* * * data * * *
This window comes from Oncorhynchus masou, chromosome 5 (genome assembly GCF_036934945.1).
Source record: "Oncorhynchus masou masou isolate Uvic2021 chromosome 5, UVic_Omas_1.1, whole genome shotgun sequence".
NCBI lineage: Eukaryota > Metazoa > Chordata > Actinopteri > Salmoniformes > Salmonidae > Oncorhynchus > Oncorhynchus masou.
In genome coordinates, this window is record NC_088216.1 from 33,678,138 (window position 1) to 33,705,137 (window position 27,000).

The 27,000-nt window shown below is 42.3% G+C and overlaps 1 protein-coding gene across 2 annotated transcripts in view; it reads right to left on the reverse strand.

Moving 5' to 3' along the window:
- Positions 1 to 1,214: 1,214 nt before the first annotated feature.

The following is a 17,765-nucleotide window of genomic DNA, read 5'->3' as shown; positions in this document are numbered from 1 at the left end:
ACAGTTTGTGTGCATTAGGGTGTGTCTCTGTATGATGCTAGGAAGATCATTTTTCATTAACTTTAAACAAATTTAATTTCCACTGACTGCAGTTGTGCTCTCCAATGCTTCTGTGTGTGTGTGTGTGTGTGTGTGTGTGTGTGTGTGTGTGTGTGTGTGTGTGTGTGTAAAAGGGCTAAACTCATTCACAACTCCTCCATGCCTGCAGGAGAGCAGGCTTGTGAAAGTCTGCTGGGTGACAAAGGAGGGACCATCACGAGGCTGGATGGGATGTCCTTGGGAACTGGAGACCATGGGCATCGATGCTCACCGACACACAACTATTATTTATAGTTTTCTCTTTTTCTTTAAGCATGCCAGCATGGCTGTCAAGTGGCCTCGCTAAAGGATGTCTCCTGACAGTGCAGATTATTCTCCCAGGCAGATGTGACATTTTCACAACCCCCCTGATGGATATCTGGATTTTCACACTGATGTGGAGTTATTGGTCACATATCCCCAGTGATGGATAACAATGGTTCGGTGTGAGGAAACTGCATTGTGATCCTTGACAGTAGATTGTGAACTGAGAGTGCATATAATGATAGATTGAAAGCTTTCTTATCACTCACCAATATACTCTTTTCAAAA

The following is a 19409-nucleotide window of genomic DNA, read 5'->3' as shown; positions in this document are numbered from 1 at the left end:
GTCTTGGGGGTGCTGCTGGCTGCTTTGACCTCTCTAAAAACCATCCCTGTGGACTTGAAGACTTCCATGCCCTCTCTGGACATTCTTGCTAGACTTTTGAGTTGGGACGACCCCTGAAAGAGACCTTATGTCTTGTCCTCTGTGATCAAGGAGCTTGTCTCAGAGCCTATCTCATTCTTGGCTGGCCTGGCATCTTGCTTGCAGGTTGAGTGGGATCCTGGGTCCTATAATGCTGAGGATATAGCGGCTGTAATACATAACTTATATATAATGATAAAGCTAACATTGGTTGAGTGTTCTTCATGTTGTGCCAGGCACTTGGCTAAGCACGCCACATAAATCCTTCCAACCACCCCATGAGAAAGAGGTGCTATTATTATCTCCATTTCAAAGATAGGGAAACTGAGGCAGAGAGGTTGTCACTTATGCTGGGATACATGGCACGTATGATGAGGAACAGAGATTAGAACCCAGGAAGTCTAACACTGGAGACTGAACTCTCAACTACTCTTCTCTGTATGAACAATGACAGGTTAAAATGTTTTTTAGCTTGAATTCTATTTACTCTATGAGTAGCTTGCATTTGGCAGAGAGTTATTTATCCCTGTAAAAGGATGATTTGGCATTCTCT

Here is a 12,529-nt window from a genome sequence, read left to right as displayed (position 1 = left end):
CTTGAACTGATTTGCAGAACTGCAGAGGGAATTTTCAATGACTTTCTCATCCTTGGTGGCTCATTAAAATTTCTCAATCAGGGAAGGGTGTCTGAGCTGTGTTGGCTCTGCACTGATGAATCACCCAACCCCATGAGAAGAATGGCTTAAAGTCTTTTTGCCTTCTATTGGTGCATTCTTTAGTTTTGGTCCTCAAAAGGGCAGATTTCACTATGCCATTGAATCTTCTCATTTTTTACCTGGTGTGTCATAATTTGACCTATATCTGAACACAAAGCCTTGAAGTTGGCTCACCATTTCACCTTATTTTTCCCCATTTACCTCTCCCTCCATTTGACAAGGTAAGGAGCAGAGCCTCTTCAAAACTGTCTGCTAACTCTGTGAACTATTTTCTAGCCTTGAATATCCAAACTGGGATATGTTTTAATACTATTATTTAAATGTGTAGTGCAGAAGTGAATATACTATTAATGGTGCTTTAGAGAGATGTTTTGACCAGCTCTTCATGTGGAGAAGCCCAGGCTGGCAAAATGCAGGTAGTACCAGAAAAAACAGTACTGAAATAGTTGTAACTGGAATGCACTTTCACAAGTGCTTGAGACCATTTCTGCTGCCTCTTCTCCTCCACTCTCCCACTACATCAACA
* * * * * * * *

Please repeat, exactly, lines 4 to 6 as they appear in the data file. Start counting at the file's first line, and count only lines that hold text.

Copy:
In genome coordinates, this window is record NC_088216.1 from 33,678,138 (window position 1) to 33,705,137 (window position 27,000).

The 27,000-nt window shown below is 42.3% G+C and overlaps 1 protein-coding gene across 2 annotated transcripts in view; it reads right to left on the reverse strand.

Moving 5' to 3' along the window: